— I probably see music differently every time, depending on the piece and, as Anna rightly noted, depending on what I’ve lived through, experienced, some life experiences. For example, I never felt any special emotions when listening to the works of Jean Sibelius; he didn’t evoke anything particular in me. But at some point, a significant event happened in my life – a significant journey, after which I looked at the compositions of this composer in a completely different light. My perception of music depends on the specific composition. As for science, I would compare music, perhaps, to the science of languages, to linguistics. Or to the science of intuitively comprehended meaning, but there is no such science.

— The next question will be very candid. Have you had any life experiences where music specifically helped you?

— Music permeates every aspect of human life; for some, it’s constantly playing through headphones, for others, it’s in the background from radios, some sing, some play. Music was a universal remedy for me; it was my friend who helped me with introspection, immersing me in certain states. Sometimes I need classical music, and sometimes I need music with lyrics. Sometimes I need classical music, sometimes I need music with lyrics.

— You asked that question, and instantly, I was submerged in memories. Certain pieces of music are intertwined with different periods of my life. The first movement of Glazunov’s Fourth Symphony, Mahler’s Adagietto from the Fifth Symphony… I’m sorry, but it’s too personal.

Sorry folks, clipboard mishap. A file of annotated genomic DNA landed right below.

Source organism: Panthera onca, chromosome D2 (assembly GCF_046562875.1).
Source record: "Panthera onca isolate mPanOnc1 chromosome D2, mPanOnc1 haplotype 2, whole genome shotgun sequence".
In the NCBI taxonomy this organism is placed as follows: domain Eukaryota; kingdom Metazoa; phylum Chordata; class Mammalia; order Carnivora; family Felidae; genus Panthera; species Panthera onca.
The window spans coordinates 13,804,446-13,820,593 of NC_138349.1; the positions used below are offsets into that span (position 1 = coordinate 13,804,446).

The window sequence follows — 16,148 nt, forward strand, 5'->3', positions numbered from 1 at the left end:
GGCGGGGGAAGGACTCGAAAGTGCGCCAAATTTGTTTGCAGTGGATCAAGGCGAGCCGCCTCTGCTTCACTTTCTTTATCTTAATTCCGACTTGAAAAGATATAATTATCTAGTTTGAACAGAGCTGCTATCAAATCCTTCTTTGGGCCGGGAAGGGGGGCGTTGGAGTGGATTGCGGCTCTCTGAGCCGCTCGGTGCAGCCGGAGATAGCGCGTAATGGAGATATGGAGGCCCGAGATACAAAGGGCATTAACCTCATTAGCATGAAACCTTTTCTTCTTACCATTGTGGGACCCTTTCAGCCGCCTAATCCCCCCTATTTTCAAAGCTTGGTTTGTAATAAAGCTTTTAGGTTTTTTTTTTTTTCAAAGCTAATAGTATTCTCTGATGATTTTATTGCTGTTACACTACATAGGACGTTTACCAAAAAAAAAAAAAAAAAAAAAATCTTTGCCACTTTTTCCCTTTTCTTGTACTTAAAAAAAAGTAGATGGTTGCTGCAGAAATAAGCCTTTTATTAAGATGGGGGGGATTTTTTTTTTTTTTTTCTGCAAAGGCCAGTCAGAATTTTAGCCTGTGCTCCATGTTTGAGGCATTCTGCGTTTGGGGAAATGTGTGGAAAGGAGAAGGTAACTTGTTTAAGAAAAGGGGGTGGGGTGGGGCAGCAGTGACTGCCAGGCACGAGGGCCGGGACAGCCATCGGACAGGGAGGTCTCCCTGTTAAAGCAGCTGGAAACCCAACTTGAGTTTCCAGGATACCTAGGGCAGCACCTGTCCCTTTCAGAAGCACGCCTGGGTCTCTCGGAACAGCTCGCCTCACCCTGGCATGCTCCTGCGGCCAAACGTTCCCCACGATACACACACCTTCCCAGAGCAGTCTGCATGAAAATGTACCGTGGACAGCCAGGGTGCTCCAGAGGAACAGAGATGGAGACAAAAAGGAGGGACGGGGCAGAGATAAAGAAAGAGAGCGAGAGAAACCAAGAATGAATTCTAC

— Let’s return to contemporary realities then. Why is the common belief that classical music is complex while pop and any modern music are simple so prevalent?

— Agreeably, it would be odd if instead of the usual, understandable bedtime stories, we suggested children read Ray Bradbury’s “Dandelion Wine” or works by Dostoevsky. Taste in different music genres is cultivated from early childhood and absorbed like mother’s milk. I find it hard to agree with the assertion that modern music is simpler. If you analyze some contemporary pieces, you’ll find complex harmonies and their own unique language. It’s just that modern music has become more accessible to listeners nowadays, hence seems simpler. People now have choices in music from a young age; every child can form their preferences from childhood. Additionally, historical moments also influence the audience’s taste. Any music is beautiful, but beauty doesn’t necessarily have to be complex. It’s life, it’s the passage of time.

— I believe that every piece of music has the right to exist. Even in classical music, there are compositions built on primitive harmonies. The language of “mass genres” music is simpler. Even more so, a language that is simpler to understand is more accessible and comprehensible. Regular rhythm is understandable, the predictable change of harmonies is understandable; you don’t need to strain to understand such music. Classical composers, on the contrary, often think more complexly. One could say that understanding classical music and cultivating listeners in tonal thinking is an educational issue. In my opinion, we just need to listen to more good music, including classical.

— But some musicians try to bridge the gap between music and contemporary realities through remixes. How do you feel about this? Is it worth making covers of classical music?